Who pays for this lack of knowledge and/or common sense?

YOU. So …

Keep looking for quality care. Find a doctor who will dig until they find out what’s wrong with you. I know that is asking a lot because those doctors are really hard to find. An accurate diagnosis is important otherwise everyone is simply guessing.

 

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22 thoughts on “Diagnosing Pancreatitis: Getting Diagnosed Can Be Difficult

  1. sachibucky

    Dude you hit this article right on the nail!!! I just want to thank you for writing this article because I have been going from doctor to doctor complaining about stomach pain for years and all they could diagnose me is with acid reflux. The docs completely missed the underlined problem for years and now after countless doctors of being FED UP with I finally said, “adios douche bags.” Now the pain is so severe that I finally did some digging and came up with suggesting to this new doctor and told him to test my pancreas because it really seems like all the symptoms were there. The test showed pancreatitis. I will need additional testing to confirm my diagnosis. I can’t wait for more bad news, ugh. However, I will take your advice and try to heal with liquid veggie juice. Also keep up the sarcasm it’s hilarious and the real deal!!

    Reply
    1. The Health Guy Post author

      Glad you like my sarcastic sense of humor lol. I’m sorry to hear that you too have had your share of “dumb as barber hair” docs. It never ceases to amaze me how stupid (in real world situations) intelligent people can be. Doctors are “book smart” but when it comes to being on the street, in the trenches, most remind me of fish out of water and I swear couldn’t find their own ass in the dark with a map and flashlight. Just be glad you got a doc that was smart enough to put his/her ego aside and actually check your pancreas as you suggested. Many I have met would have said something like “couldn’t be your pancreas because you haven’t farted once while I’ve been in the room.” Anyway …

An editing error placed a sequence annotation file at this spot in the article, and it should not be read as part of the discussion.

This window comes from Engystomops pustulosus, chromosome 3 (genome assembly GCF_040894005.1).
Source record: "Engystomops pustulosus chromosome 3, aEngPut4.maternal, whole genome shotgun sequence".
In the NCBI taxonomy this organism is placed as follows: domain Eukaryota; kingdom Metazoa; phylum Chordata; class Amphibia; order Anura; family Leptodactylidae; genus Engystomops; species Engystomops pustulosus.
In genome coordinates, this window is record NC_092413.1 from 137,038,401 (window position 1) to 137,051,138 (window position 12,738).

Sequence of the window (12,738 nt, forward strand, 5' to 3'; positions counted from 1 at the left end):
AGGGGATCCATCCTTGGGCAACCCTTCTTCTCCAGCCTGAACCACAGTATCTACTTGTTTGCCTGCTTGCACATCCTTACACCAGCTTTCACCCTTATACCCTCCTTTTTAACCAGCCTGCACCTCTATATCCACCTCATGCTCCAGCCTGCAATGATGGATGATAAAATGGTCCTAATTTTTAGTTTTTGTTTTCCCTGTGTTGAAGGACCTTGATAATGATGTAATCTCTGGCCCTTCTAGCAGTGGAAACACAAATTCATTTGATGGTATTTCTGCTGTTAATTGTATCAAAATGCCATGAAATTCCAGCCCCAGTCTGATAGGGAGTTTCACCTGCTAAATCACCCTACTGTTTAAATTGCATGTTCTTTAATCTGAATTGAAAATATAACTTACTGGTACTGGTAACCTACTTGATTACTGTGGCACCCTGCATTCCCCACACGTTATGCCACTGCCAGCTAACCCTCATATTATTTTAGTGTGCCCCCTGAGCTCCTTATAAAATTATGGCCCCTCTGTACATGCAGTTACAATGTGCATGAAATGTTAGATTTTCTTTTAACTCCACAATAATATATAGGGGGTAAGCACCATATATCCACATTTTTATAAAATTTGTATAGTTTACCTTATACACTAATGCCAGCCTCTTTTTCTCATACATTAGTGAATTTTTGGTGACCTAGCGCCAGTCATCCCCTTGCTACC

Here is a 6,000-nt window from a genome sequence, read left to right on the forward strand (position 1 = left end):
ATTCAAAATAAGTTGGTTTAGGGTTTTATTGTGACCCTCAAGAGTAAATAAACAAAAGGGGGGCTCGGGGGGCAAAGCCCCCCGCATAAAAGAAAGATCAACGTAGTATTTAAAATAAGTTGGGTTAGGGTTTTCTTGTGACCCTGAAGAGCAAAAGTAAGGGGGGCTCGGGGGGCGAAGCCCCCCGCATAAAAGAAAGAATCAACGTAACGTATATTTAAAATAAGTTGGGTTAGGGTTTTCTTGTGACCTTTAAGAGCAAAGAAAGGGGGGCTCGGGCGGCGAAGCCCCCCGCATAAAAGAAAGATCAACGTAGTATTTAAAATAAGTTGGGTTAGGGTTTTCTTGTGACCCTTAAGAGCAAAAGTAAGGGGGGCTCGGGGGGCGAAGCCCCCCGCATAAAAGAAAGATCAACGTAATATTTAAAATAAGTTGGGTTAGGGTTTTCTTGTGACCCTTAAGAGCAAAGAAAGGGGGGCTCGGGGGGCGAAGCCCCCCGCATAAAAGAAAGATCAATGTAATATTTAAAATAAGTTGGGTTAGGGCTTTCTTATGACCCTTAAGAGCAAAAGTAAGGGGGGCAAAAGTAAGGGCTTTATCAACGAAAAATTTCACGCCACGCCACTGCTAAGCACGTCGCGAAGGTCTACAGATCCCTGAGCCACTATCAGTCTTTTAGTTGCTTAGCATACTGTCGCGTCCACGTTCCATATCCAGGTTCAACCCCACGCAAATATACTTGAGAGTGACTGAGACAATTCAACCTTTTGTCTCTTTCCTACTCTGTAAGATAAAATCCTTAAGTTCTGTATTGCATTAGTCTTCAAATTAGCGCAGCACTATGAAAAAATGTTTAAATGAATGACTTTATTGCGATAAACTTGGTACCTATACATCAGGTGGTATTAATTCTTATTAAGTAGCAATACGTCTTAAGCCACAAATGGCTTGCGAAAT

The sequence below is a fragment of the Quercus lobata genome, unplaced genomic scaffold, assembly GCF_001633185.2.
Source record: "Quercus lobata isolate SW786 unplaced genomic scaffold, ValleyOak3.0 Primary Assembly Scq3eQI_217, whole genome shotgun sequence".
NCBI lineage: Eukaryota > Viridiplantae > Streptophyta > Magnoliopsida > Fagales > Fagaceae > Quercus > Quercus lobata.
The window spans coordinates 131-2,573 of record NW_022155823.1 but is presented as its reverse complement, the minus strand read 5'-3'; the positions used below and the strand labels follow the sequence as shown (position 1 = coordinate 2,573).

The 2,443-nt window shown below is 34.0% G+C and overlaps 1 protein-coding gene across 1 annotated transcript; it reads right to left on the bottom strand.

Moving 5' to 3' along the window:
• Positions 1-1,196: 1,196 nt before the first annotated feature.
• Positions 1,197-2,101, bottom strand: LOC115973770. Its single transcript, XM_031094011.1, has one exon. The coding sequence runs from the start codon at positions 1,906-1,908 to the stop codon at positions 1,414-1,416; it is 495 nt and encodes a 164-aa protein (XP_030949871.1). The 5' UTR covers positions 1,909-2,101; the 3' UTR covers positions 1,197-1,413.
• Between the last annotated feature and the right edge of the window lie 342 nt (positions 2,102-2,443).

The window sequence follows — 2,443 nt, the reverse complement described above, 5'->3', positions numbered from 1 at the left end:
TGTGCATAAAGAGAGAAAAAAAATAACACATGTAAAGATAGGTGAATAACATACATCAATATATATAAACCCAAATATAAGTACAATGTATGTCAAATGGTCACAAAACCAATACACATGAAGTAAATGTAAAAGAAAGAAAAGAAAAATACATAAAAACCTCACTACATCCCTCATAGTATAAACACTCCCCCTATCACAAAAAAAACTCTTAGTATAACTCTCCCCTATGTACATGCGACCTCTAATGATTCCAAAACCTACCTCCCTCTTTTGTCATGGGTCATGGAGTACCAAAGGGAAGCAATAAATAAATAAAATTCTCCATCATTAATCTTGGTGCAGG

Good luck to you and keep in touch. 🙂

      Reply
  2. Joe Simunaci

    I had my gallbladder removed about 6 years ago and since have had “suspected” pancreatitis numerous times… I say suspected since my blood tests would come out okay but would “usually” show on a CT. The pain was right under the right rib cage radiating to back. After reoccurring bouts of suspected “pancreatitis” and numerous tests, endo. ultrasounds, mri’s, etc. I had an ERCP to clear out small stone from primary bile duct along with bile “sludge” and had stents put in the primary bile duct and in pancreas… Yes, I had a mild-moderate case of Pancreatitis after my ERCP too. The stents placed in the ERCP were removed about 1 month ago. I had no pancreatitis with the stents (but they were in for less than 2 months) but still had what only I can describe is right upper quadrant pressure which I can say I have had mostly ever since I had my gallbladder out with varying degrees of intensity. I think the Dr. thought the pressure sensation were due to the stents but I told him I had that pressure before the stents… I had my first acute mild pancreatic attack since the stents were removed and was not sure if my problem is pancreatitis, intrahepatic issues, or what… My dr. doesn’t seem to place any importance on this upper quadrant pressure which although is not painful, it is uncomfortable and since my latest mild acute attack, I do have a very mild lingering pain to go along with that pressure which varies in intensity (usually in response to what I eat). So… I was curious about doing a “liver cleanse” to attempt to “cure” this recurrent bouts of pancreatitis (shows you how little I know) I’ve had since my gallbladder removal… probably 3 real acute severe cases with about 6 mild ones… or maybe I’m just used to the pain? But I’m worrying about frying the Pancreas but my latest blood test (iipase and the other) were normal… Is that normal? And what do you think about these liver cleanses? One step is using a huge amount of olive oil, just the thought of that makes my pancreas hurt. Based on your Pancreatitis diet, I’m sure you’d advise heavily against a liver cleanse? btw, have you heard about that upper quadrant pressure that lingers on and on and on?

    Reply
    1. The Health Guy Post author